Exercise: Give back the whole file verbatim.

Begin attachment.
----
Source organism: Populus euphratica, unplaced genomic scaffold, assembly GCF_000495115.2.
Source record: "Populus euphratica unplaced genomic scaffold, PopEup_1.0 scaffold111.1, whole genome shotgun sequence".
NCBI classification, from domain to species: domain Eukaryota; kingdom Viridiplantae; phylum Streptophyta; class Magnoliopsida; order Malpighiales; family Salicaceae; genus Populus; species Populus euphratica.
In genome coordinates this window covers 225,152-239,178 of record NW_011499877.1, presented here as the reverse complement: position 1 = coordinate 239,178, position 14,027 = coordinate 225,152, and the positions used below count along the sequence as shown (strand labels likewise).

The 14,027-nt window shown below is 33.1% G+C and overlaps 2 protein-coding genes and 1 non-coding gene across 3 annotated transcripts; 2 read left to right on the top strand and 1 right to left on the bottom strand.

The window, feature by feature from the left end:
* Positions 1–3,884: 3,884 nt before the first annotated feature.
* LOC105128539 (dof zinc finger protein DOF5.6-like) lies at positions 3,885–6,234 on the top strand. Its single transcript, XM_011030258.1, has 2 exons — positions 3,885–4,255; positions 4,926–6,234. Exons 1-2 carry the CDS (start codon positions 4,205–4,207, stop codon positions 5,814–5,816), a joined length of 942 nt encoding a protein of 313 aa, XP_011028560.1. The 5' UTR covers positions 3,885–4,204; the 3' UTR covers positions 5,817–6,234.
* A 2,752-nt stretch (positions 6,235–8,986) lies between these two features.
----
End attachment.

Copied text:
Source organism: Populus euphratica, unplaced genomic scaffold, assembly GCF_000495115.2.
Source record: "Populus euphratica unplaced genomic scaffold, PopEup_1.0 scaffold111.1, whole genome shotgun sequence".
NCBI classification, from domain to species: domain Eukaryota; kingdom Viridiplantae; phylum Streptophyta; class Magnoliopsida; order Malpighiales; family Salicaceae; genus Populus; species Populus euphratica.
In genome coordinates this window covers 225,152-239,178 of record NW_011499877.1, presented here as the reverse complement: position 1 = coordinate 239,178, position 14,027 = coordinate 225,152, and the positions used below count along the sequence as shown (strand labels likewise).

The 14,027-nt window shown below is 33.1% G+C and overlaps 2 protein-coding genes and 1 non-coding gene across 3 annotated transcripts; 2 read left to right on the top strand and 1 right to left on the bottom strand.

The window, feature by feature from the left end:
* Positions 1–3,884: 3,884 nt before the first annotated feature.
* LOC105128539 (dof zinc finger protein DOF5.6-like) lies at positions 3,885–6,234 on the top strand. Its single transcript, XM_011030258.1, has 2 exons — positions 3,885–4,255; positions 4,926–6,234. Exons 1-2 carry the CDS (start codon positions 4,205–4,207, stop codon positions 5,814–5,816), a joined length of 942 nt encoding a protein of 313 aa, XP_011028560.1. The 5' UTR covers positions 3,885–4,204; the 3' UTR covers positions 5,817–6,234.
* A 2,752-nt stretch (positions 6,235–8,986) lies between these two features.